By nature, divorce can be, at best, a difficult and expensive process. From the inherent emotionality of child custody and relocation, to the complexities associated with the distribution of assets and spousal support, the legal costs of dissolving the marriage can leave each party with a fraction of the marital estate they created. Litigation costs for divorce can spiral and balloon, leaving parents no choice but to tap into the college funds intended for their children’s education, unexpectedly burdening children. Factor in time delays and the bureaucracy of the court system itself, the prospect can rapidly escalate from intimidating to outright daunting. Fortunately, less intimidating, less expensive, and less time-consuming dispute resolution options are rapidly integrating into the mainstay of family law. Alternatives for “going to court” exist. Utilizing them can reduce costs, time, and family friction and preserve the marital estate for the post-divorce phase of life. This blog post will focus on Collaborative Divorce as an alternative to court.
Collaborative family law involves a cross-disciplinary team approach to settling cases and can be used to resolve all domestic relations issues, including asset/debt divisions, support, and custody. The process enables a separated or divorcing couple to work with their respective collaboratively trained lawyers, coaches, financial professionals, and/or psychological experts to achieve a settlement best matching their family’s needs without the underlying threat of litigation.
Crucial to collaboration is the requirement that the players sign a “participation” agreement in which they pledge to remain out of court. Their respective lawyers become disqualified from any and all future litigation, thereby eliminating “going to court” as a threat in the negotiation process. If the case does not settle, the parties will be required to start over with new lawyers.
The commitment to an amicable resolution is the hallmark of the collaborative divorce. The parties commit to full voluntary and early disclosure of all financial information, including assets, liabilities, and income. In addition to each party’s lawyers, the team of professionals may include a therapist coach for each party, neutral financial advisor or accountant, neutral estate planner, neutral mental health professional or child specialist, and neutral real estate or business appraiser.
Negotiations are conducted through a series of “four-way” meetings with the parties and their lawyers. While the process is adversarial, each party has the benefit of legal counsel throughout, and all are focused on solving the problem at hand to arrive at a resolution that works for the parties and their family. There is no neutral decision-maker or facilitator. Therefore, in the event of an impasse, the parties will be required to find new lawyers and another approach to resolution.
Each party will have their own lawyer actively engaged throughout the process and meetings. In addition, the parties will incur the costs for the team of financial and/or psychological collaborators. Meetings are scheduled at a time and place convenient for the parties. Because meetings are scheduled at a time and place convenient for the parties, money will not be wasted for the idle time waiting for the court’s attention. Collaborative divorce is more costly than mediation but less costly than litigation. It is a worthwhile alternative for matters requiring the input of experts and assistance of counsel to ensure the parties are on equal footing.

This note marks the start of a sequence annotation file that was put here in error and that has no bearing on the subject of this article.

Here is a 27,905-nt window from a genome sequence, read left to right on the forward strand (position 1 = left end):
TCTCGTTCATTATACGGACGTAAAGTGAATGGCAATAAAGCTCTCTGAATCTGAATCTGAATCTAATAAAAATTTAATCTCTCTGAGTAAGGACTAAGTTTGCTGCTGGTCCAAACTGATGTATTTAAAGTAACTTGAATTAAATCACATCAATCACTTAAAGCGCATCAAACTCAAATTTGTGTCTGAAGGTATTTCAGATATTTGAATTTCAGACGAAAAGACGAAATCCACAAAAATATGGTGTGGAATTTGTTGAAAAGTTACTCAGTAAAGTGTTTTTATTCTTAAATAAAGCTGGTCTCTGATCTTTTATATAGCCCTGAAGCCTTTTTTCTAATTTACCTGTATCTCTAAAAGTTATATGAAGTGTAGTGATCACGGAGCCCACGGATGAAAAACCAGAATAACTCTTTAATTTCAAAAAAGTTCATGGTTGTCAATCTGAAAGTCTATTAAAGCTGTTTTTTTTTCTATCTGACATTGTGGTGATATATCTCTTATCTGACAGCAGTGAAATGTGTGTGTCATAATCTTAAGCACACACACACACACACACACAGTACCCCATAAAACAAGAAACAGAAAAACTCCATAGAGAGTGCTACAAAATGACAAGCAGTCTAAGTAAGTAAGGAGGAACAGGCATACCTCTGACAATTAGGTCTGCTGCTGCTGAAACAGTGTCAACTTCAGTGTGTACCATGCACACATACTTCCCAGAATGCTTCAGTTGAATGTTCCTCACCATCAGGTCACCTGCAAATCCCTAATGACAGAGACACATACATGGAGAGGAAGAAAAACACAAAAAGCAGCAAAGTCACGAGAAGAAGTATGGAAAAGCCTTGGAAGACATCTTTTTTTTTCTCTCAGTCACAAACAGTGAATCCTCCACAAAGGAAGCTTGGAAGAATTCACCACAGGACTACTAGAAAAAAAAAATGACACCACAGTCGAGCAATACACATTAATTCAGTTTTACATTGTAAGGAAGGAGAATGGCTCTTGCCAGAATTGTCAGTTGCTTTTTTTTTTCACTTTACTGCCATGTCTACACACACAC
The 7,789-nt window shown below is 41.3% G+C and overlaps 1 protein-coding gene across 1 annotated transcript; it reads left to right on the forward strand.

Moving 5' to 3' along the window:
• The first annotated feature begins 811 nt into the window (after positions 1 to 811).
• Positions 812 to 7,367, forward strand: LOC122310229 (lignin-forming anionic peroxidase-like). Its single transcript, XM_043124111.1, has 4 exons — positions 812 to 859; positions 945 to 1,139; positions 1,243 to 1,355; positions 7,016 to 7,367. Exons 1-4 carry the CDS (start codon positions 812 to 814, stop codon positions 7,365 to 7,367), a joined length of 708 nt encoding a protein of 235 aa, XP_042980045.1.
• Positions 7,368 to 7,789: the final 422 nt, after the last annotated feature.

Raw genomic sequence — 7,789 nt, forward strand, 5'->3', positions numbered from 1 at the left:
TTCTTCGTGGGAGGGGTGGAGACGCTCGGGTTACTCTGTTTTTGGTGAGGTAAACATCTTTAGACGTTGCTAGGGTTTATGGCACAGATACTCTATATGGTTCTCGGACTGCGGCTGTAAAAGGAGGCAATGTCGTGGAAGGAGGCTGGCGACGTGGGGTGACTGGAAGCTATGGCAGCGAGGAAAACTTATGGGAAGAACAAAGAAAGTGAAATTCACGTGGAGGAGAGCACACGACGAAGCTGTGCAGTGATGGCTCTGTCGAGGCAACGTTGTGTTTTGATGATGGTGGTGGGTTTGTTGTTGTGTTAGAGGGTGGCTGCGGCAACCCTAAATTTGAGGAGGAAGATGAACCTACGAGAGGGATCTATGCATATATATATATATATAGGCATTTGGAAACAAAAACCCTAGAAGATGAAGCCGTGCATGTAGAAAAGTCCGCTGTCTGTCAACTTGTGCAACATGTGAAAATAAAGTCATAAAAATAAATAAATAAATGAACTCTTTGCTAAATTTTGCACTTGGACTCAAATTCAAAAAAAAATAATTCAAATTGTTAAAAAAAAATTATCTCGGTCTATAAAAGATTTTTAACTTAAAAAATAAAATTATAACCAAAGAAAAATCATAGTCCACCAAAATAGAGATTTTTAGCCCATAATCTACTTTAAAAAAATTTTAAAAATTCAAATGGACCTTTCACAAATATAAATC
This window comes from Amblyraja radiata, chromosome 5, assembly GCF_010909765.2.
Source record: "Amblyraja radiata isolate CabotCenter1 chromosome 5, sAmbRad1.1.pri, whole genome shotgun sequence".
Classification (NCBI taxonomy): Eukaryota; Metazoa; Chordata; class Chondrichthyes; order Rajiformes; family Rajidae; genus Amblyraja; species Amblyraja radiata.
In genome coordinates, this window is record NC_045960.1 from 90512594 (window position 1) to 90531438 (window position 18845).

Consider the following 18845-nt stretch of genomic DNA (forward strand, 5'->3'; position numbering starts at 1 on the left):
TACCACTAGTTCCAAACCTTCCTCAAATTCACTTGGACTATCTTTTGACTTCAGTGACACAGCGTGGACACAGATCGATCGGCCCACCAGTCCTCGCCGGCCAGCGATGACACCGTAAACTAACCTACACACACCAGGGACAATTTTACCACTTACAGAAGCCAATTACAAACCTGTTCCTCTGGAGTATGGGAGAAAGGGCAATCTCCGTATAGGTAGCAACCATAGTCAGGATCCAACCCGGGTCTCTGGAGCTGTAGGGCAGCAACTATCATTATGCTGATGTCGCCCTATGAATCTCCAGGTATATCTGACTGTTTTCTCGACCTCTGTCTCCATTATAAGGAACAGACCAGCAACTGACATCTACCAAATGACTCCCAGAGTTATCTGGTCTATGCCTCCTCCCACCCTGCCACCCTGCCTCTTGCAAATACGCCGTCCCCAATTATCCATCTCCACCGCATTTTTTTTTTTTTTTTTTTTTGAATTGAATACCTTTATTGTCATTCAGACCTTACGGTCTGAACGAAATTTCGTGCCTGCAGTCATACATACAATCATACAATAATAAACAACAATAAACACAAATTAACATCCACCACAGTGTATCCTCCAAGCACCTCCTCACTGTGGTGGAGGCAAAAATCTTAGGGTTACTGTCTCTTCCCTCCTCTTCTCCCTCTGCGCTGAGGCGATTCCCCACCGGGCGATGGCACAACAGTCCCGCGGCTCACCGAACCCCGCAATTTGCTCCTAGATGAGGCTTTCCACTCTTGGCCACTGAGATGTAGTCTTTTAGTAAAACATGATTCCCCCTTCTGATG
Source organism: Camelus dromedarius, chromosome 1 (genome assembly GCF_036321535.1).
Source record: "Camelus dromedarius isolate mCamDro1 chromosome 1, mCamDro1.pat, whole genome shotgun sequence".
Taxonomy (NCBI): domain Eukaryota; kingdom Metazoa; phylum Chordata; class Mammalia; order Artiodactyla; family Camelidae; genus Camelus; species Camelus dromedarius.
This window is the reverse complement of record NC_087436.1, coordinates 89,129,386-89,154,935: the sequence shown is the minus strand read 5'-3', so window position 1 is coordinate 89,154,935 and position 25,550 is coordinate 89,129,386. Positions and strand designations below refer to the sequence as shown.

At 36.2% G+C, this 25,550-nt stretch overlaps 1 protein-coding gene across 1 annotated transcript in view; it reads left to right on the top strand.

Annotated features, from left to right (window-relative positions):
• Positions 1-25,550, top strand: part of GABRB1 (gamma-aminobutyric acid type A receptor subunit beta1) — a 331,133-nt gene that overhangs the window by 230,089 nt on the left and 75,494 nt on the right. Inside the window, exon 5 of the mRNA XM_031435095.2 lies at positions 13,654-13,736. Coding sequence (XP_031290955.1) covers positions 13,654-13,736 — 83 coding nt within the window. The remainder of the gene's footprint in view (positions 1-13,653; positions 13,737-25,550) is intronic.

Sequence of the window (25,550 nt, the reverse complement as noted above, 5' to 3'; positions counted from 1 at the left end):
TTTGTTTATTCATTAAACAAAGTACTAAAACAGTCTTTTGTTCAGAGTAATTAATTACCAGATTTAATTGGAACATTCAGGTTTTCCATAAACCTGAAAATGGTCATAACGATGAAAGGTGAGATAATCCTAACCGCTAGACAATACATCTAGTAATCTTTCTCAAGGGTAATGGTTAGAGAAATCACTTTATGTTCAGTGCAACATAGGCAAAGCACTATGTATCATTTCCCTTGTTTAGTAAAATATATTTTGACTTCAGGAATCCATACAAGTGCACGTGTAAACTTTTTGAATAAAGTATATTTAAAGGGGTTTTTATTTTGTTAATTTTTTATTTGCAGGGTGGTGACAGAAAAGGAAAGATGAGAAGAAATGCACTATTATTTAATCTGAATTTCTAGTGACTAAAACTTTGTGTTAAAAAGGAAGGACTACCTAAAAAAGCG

Disputes among separating or divorcing couples are inevitable. However, relying upon the court system for resolution of these disputes brings with it other problems; namely, excessive costs due to the inherent inefficiencies of court processes. Clearly, as conflict increases, so does cost; but the family law landscape provides options to manage both. Parties can avail themselves of alternatives to “going to court,” as discussed previously, so long as spouses and their respective lawyers keep an open mind to creative solutions. Choosing an attorney who will embrace and encourage these alternatives can be as important as selecting the most appropriate process for the couple’s dynamic and finances. Divorce should not dissipate the marital estate. Fortunately, time- and cost-reducing options are available that can preserve the assets accumulated during the marriage and upon which the parties will need to rely after divorce.
This post is part of the blog series “Choosing Your Approach to Resolution”.
To explore the other topics in this series, follow these links:
Mediation – Giving Peace a Chance
Arbitration – Select Your Judge for Final Resolution
Early Neutral Evaluation – Testing the Waters
Cooperative Divorce – Keep Options Open
If you would like to explore your alternative resolution options, you should speak with an experienced West Chester attorney. At Potts, Shoemaker, and Grossman, LLC, our attorneys are prepared to assist you in finding the appropriate resolution approach for your individual situation. To schedule a confidential consultation, contact us at (610) 840-2626.
*This article is an excerpt from the article “Choosing Your Approach to Resolution” as published in Family Advocate, Volume 43, Number 1, Summer 2020 as written by Rochelle “Shelly” Grossman, Esquire.